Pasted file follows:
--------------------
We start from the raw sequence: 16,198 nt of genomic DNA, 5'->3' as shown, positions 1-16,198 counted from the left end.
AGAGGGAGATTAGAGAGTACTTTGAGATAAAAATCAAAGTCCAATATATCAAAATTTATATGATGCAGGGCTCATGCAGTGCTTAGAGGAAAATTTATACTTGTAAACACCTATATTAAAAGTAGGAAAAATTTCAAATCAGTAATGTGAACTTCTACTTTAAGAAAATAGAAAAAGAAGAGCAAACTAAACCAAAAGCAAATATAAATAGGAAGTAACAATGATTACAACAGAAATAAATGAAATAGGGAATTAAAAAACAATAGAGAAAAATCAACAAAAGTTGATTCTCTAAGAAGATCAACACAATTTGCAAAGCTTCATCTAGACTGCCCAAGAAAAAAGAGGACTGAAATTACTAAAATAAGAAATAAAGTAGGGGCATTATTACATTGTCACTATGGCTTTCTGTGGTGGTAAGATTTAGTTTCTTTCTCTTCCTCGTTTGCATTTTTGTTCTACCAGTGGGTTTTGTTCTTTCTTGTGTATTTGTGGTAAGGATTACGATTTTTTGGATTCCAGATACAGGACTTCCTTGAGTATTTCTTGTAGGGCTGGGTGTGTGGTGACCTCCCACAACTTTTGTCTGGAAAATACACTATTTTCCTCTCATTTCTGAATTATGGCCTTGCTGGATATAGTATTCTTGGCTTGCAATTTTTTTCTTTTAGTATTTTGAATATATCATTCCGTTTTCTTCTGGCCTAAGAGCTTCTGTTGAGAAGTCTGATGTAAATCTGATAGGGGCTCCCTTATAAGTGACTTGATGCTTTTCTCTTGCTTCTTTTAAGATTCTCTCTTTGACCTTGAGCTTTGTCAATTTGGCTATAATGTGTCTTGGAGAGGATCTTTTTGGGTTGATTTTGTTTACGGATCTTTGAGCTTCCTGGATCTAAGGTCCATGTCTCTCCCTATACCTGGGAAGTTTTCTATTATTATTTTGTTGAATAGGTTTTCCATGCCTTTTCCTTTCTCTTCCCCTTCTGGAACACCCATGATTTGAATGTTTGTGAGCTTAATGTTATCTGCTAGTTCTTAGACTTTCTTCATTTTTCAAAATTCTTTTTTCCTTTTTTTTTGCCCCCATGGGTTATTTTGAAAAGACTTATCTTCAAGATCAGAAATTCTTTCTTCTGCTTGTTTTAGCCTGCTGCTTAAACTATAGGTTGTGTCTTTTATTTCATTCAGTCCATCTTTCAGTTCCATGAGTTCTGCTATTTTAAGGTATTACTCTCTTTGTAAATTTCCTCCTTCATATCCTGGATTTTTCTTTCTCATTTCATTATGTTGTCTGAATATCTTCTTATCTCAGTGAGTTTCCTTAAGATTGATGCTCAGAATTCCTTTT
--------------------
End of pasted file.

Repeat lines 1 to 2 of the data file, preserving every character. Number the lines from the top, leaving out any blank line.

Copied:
We start from the raw sequence: 16,198 nt of genomic DNA, 5'->3' as shown, positions 1-16,198 counted from the left end.
AGAGGGAGATTAGAGAGTACTTTGAGATAAAAATCAAAGTCCAATATATCAAAATTTATATGATGCAGGGCTCATGCAGTGCTTAGAGGAAAATTTATACTTGTAAACACCTATATTAAAAGTAGGAAAAATTTCAAATCAGTAATGTGAACTTCTACTTTAAGAAAATAGAAAAAGAAGAGCAAACTAAACCAAAAGCAAATATAAATAGGAAGTAACAATGATTACAACAGAAATAAATGAAATAGGGAATTAAAAAACAATAGAGAAAAATCAACAAAAGTTGATTCTCTAAGAAGATCAACACAATTTGCAAAGCTTCATCTAGACTGCCCAAGAAAAAAGAGGACTGAAATTACTAAAATAAGAAATAAAGTAGGGGCATTATTACATTGTCACTATGGCTTTCTGTGGTGGTAAGATTTAGTTTCTTTCTCTTCCTCGTTTGCATTTTTGTTCTACCAGTGGGTTTTGTTCTTTCTTGTGTATTTGTGGTAAGGATTACGATTTTTTGGATTCCAGATACAGGACTTCCTTGAGTATTTCTTGTAGGGCTGGGTGTGTGGTGACCTCCCACAACTTTTGTCTGGAAAATACACTATTTTCCTCTCATTTCTGAATTATGGCCTTGCTGGATATAGTATTCTTGGCTTGCAATTTTTTTCTTTTAGTATTTTGAATATATCATTCCGTTTTCTTCTGGCCTAAGAGCTTCTGTTGAGAAGTCTGATGTAAATCTGATAGGGGCTCCCTTATAAGTGACTTGATGCTTTTCTCTTGCTTCTTTTAAGATTCTCTCTTTGACCTTGAGCTTTGTCAATTTGGCTATAATGTGTCTTGGAGAGGATCTTTTTGGGTTGATTTTGTTTACGGATCTTTGAGCTTCCTGGATCTAAGGTCCATGTCTCTCCCTATACCTGGGAAGTTTTCTATTATTATTTTGTTGAATAGGTTTTCCATGCCTTTTCCTTTCTCTTCCCCTTCTGGAACACCCATGATTTGAATGTTTGTGAGCTTAATGTTATCTGCTAGTTCTTAGACTTTCTTCATTTTTCAAAATTCTTTTTTCCTTTTTTTTTGCCCCCATGGGTTATTTTGAAAAGACTTATCTTCAAGATCAGAAATTCTTTCTTCTGCTTGTTTTAGCCTGCTGCTTAAACTATAGGTTGTGTCTTTTATTTCATTCAGTCCATCTTTCAGTTCCATGAGTTCTGCTATTTTAAGGTATTACTCTCTTTGTAAATTTCCTCCTTCATATCCTGGATTTTTCTTTCTCATTTCATTATGTTGTCTGAATATCTTCTTATCTCAGTGAGTTTCCTTAAGATTGATGCTCAGAATTCCTTTT